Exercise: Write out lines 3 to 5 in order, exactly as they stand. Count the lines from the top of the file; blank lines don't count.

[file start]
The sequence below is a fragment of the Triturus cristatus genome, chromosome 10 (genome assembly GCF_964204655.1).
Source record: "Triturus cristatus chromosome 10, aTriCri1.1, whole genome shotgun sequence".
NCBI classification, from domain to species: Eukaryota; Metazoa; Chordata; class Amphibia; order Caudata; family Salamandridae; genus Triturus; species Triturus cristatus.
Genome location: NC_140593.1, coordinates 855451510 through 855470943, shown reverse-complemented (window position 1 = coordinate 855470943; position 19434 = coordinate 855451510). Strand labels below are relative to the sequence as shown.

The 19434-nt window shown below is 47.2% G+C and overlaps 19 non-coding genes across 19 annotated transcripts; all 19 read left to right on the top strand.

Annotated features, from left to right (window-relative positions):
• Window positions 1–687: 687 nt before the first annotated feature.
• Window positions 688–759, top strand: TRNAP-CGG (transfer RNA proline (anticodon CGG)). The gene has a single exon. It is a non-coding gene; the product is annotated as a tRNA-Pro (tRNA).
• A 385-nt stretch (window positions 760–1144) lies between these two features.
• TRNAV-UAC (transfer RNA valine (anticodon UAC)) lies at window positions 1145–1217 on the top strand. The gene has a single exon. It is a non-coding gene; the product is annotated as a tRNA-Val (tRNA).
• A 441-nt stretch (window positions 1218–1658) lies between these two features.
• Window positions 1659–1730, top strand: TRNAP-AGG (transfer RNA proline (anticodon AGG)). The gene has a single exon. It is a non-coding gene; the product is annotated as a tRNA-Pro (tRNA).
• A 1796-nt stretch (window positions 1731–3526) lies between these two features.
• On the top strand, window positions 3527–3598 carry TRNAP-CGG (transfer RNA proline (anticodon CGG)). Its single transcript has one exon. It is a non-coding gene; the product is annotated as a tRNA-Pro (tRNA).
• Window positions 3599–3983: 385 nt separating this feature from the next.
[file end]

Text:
NCBI classification, from domain to species: Eukaryota; Metazoa; Chordata; class Amphibia; order Caudata; family Salamandridae; genus Triturus; species Triturus cristatus.
Genome location: NC_140593.1, coordinates 855451510 through 855470943, shown reverse-complemented (window position 1 = coordinate 855470943; position 19434 = coordinate 855451510). Strand labels below are relative to the sequence as shown.

The 19434-nt window shown below is 47.2% G+C and overlaps 19 non-coding genes across 19 annotated transcripts; all 19 read left to right on the top strand.